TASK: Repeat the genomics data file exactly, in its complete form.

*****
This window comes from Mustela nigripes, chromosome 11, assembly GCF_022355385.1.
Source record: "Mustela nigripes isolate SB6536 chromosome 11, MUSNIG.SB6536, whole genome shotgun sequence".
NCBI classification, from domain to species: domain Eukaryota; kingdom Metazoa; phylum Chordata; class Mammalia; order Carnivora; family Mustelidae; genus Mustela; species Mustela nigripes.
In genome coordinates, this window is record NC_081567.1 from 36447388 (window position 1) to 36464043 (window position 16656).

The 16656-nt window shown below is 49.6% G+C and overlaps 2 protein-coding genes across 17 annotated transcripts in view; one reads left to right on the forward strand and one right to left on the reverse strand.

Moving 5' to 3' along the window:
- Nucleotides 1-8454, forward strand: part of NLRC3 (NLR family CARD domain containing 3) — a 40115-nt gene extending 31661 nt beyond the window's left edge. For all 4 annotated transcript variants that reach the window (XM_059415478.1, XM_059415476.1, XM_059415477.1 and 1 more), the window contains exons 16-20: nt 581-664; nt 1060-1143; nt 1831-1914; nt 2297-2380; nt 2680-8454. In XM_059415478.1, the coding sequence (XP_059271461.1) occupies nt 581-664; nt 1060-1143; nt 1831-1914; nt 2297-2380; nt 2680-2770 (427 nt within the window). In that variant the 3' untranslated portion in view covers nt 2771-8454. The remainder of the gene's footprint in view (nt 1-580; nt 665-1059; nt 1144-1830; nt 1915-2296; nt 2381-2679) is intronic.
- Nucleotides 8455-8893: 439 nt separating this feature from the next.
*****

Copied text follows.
This window comes from Mustela nigripes, chromosome 11, assembly GCF_022355385.1.
Source record: "Mustela nigripes isolate SB6536 chromosome 11, MUSNIG.SB6536, whole genome shotgun sequence".
NCBI classification, from domain to species: domain Eukaryota; kingdom Metazoa; phylum Chordata; class Mammalia; order Carnivora; family Mustelidae; genus Mustela; species Mustela nigripes.
In genome coordinates, this window is record NC_081567.1 from 36447388 (window position 1) to 36464043 (window position 16656).

The 16656-nt window shown below is 49.6% G+C and overlaps 2 protein-coding genes across 17 annotated transcripts in view; one reads left to right on the forward strand and one right to left on the reverse strand.

Moving 5' to 3' along the window:
- Nucleotides 1-8454, forward strand: part of NLRC3 (NLR family CARD domain containing 3) — a 40115-nt gene extending 31661 nt beyond the window's left edge. For all 4 annotated transcript variants that reach the window (XM_059415478.1, XM_059415476.1, XM_059415477.1 and 1 more), the window contains exons 16-20: nt 581-664; nt 1060-1143; nt 1831-1914; nt 2297-2380; nt 2680-8454. In XM_059415478.1, the coding sequence (XP_059271461.1) occupies nt 581-664; nt 1060-1143; nt 1831-1914; nt 2297-2380; nt 2680-2770 (427 nt within the window). In that variant the 3' untranslated portion in view covers nt 2771-8454. The remainder of the gene's footprint in view (nt 1-580; nt 665-1059; nt 1144-1830; nt 1915-2296; nt 2381-2679) is intronic.
- Nucleotides 8455-8893: 439 nt separating this feature from the next.